Gevo, based in Englewood, Colorado,has signed on to a Memorandum of Understanding with a group of eight airlines and certain fuel producers to work cooperatively on expanding the use of Sustainable Aviation Fuels at San Francisco International Airport. The consortium, initially formed in September of 2018, is the first of its kind to include fuel suppliers, airlines, and airport agencies in a collaborative effort to accelerate the global transition to SAF.
Gevo's plant in Luverne, Minnesota (Gevo)
The four airlines – United Airlines, Alaska Airlines, American Airlines, and Cathay Pacific – represent nearly 70 percent of all flights at SFO, while the four fuel producers include SFO’s two primary suppliers, Chevron Corporation and Shell Oil Company along with Neste and LanzaTech, Inc. Together with SFO Fuel Company, LLC, the Airport’s Fuel Consortium, Gevo and these partners will strive to increase SAF supply globally and at SFO. Airlines at SFO currently use over 1 billion gallons of jet fuel annually. If SAF suppliers are able to increase global supply from the current 5 million gallons per year to 500 million gallons per year, the use of SAF could prevent nearly 4.8 million metric tons of greenhouse gas emissions per year – equivalent to taking approximately one million cars off the roads.
“We are pleased to be a member of the Consortium to advance the use of sustainable aviation fuel at SFO. We are the only player at the table using low cost, sustainably produced carbohydrates as a feedstock to produce renewable jet fuel,” said Dr. Patrick Gruber, Chief Executive Officer of Gevo.
He added the company has plans to expand its plant in Luverne, Minnesota, to make it capable of producing nearly 10 million gallons per year of sustainable alcohol-to-jet fuel.
“With this Memorandum of Understanding, we’re moving the dial on an entire industry,” said SFO Airport Director Ivar C. Satero. “A quantum leap of this kind requires partnering with like-minded organizations, and we’re pleased that Gevo has joined the airlines and fuel suppliers who are committed to expanding the use of Sustainable Aviation Fuel in air transportation.”
Gevo’s sustainable alcohol-to-jet fuel (“ATJ”) is included in ASTM D7566 (Standard Specification for Aviation Turbine Fuel Containing Synthesized Hydrocarbons) which makes it eligible to be used as a blending component with standard Jet A-1 fuel for commercial airline use in the United States and in many other countries around the globe. Gevo’s ATJ is eligible to be used for up to a 50 percent blend in conventional jet fuel for commercial flights.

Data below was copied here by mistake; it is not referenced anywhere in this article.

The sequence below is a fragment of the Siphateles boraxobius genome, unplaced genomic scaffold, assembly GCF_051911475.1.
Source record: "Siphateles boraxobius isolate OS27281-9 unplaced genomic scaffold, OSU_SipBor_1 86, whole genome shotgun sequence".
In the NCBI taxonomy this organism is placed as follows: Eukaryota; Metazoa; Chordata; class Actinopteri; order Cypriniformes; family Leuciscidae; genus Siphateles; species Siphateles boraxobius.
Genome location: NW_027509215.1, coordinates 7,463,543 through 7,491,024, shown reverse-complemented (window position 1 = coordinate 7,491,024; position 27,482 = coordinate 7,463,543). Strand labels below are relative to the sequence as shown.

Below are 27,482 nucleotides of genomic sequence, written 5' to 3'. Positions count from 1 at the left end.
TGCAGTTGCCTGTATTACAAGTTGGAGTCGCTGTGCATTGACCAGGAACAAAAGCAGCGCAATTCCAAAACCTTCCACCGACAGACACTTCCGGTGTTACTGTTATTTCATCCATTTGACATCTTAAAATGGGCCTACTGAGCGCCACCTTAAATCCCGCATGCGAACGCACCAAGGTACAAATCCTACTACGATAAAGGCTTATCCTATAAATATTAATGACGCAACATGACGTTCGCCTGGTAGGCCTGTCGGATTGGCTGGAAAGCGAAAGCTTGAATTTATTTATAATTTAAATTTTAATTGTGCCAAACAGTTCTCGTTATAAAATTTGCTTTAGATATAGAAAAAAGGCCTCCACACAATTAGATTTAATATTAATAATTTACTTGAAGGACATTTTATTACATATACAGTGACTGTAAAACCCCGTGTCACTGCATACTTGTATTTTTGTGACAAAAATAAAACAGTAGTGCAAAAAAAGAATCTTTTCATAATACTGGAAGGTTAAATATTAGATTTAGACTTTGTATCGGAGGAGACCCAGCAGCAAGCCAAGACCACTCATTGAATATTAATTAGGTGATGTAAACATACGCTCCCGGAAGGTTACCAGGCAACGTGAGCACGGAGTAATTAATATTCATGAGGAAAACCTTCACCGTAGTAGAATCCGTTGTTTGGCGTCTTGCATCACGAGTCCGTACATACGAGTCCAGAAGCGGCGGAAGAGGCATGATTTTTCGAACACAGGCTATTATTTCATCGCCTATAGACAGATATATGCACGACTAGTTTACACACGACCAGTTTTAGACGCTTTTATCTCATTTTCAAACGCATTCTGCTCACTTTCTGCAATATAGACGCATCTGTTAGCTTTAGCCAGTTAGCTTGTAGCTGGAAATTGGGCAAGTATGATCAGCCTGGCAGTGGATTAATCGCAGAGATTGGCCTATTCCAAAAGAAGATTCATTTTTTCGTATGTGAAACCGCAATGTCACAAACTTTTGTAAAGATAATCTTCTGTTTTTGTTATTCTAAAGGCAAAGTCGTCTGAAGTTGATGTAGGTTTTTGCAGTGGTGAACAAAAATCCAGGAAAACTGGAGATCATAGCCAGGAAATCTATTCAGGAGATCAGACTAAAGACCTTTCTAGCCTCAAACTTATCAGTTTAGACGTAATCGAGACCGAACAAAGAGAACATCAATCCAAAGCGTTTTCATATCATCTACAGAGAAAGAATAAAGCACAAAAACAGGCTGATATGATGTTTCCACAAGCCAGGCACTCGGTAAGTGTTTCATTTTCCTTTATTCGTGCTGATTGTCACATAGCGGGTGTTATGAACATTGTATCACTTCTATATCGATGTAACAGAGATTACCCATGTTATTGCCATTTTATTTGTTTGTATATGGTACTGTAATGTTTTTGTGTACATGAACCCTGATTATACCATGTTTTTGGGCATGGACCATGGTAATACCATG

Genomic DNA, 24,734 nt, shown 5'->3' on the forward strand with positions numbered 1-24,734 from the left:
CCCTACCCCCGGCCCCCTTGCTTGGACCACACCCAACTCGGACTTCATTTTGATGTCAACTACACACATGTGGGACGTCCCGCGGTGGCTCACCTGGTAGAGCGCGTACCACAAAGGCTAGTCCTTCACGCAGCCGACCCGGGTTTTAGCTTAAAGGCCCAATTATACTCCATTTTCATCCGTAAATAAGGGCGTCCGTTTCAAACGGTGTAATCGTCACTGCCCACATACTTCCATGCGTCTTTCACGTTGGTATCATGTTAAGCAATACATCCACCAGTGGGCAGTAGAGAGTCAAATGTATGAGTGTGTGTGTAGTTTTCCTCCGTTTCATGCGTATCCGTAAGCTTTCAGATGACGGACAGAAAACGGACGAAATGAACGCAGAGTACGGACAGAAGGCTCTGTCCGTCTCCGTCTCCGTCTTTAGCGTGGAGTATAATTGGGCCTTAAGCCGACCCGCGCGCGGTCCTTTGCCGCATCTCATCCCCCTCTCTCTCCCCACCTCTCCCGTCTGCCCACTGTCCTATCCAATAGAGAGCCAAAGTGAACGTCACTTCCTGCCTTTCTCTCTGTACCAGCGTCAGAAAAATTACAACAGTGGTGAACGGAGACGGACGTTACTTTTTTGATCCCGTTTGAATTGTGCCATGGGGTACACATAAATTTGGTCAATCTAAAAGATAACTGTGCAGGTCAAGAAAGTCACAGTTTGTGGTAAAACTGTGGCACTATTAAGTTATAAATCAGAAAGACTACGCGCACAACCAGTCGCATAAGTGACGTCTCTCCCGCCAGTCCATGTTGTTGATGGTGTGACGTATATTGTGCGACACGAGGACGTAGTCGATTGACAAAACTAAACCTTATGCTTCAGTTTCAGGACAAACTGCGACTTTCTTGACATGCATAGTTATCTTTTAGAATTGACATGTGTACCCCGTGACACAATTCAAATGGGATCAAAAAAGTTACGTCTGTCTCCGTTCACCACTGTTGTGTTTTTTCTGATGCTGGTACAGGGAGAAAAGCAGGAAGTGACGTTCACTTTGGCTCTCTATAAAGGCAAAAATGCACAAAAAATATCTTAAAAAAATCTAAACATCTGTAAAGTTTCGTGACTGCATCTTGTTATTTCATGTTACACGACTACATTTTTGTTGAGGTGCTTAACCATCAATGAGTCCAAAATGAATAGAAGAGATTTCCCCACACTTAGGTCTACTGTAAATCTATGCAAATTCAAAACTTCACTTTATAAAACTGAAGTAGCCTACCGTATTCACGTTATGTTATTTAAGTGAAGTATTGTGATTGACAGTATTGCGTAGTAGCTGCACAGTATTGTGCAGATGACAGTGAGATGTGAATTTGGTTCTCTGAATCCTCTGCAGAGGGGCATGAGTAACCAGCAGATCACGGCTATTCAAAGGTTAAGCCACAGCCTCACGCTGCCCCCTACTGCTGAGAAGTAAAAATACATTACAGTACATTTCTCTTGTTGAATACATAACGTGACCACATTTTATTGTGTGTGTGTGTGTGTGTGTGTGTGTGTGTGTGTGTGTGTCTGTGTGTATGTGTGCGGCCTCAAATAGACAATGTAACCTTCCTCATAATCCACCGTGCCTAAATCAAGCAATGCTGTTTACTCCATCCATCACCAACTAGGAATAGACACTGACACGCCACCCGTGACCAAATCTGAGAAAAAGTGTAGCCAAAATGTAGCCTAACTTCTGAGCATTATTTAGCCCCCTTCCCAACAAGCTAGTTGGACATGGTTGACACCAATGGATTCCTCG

In September 2018, Gevo and Virgin Australia Airlines, with the support of the Queensland Government, accomplished an industry first by being the first to supply renewable jet fuel into a commercial airport infrastructure in Australia. Like the Fly Green Day at Chicago O’Hare International Airport in 2017, Gevo’s renewable jet fuel was supplied using the general fuel system at Brisbane Airport.
Gevo has also announced it has developed a proprietary, breakthrough catalytic process that transforms low-cost commercially available, or even waste by-product, renewable alcohols into renewable isoprene that would be expected to compete head-to-head on price with natural and petroleum-based chemical equivalents while reducing CO2 emissions.
Isoprene is predominantly used in the production of synthetic-based rubber. The market for isoprene is estimated to be approximately $4 Billion by 2025, growing at a compound annual growth rate of 7 percent or greater driven by growth in the automotive sector.
Gevo recently developed a chemical-based catalytic process to convert low-value “fusel oils,” a mixture of alcohols that are byproducts from fermentation processes such as ethanol production, into renewable isoprene. Fusel oils from the ethanol industry alone equate to about 2.5 million tons of potential bio-based waste feedstock.
“I give credit to our catalytic chemistry team, led by Jonathan Smith, for this breakthrough. We expect to pursue a licensing strategy with this technology. Potential licensees could be ethanol producers that want to improve the profitability of their facilities, chemical plants that simply want cost competitive low-carbon isoprene, or even standalone businesses,” said Dr. Gruber.